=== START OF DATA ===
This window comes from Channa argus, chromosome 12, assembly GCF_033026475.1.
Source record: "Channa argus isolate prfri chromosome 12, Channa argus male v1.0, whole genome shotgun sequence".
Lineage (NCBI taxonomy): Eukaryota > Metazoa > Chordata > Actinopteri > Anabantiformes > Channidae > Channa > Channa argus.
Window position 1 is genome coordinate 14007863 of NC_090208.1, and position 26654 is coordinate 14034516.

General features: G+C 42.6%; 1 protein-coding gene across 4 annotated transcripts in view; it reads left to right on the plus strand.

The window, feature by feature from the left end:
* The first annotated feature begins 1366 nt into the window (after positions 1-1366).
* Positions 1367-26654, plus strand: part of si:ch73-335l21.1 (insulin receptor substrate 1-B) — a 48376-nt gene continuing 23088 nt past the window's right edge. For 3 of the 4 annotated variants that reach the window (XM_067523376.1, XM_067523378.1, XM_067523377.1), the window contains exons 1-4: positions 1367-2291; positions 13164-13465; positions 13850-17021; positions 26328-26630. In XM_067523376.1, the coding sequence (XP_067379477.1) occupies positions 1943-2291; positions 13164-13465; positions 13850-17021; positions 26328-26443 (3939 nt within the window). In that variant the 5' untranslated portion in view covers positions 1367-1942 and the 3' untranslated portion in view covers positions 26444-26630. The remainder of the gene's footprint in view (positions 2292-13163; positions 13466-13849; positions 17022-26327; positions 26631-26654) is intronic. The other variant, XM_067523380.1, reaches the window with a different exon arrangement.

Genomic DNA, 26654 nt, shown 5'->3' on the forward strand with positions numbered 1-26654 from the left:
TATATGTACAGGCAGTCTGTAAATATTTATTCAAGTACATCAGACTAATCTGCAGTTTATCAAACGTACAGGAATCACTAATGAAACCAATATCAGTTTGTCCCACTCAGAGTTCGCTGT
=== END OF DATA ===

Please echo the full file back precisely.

This window comes from Channa argus, chromosome 12, assembly GCF_033026475.1.
Source record: "Channa argus isolate prfri chromosome 12, Channa argus male v1.0, whole genome shotgun sequence".
Lineage (NCBI taxonomy): Eukaryota > Metazoa > Chordata > Actinopteri > Anabantiformes > Channidae > Channa > Channa argus.
Window position 1 is genome coordinate 14007863 of NC_090208.1, and position 26654 is coordinate 14034516.

General features: G+C 42.6%; 1 protein-coding gene across 4 annotated transcripts in view; it reads left to right on the plus strand.

The window, feature by feature from the left end:
* The first annotated feature begins 1366 nt into the window (after positions 1-1366).
* Positions 1367-26654, plus strand: part of si:ch73-335l21.1 (insulin receptor substrate 1-B) — a 48376-nt gene continuing 23088 nt past the window's right edge. For 3 of the 4 annotated variants that reach the window (XM_067523376.1, XM_067523378.1, XM_067523377.1), the window contains exons 1-4: positions 1367-2291; positions 13164-13465; positions 13850-17021; positions 26328-26630. In XM_067523376.1, the coding sequence (XP_067379477.1) occupies positions 1943-2291; positions 13164-13465; positions 13850-17021; positions 26328-26443 (3939 nt within the window). In that variant the 5' untranslated portion in view covers positions 1367-1942 and the 3' untranslated portion in view covers positions 26444-26630. The remainder of the gene's footprint in view (positions 2292-13163; positions 13466-13849; positions 17022-26327; positions 26631-26654) is intronic. The other variant, XM_067523380.1, reaches the window with a different exon arrangement.

Genomic DNA, 26654 nt, shown 5'->3' on the forward strand with positions numbered 1-26654 from the left:
TATATGTACAGGCAGTCTGTAAATATTTATTCAAGTACATCAGACTAATCTGCAGTTTATCAAACGTACAGGAATCACTAATGAAACCAATATCAGTTTGTCCCACTCAGAGTTCGCTGT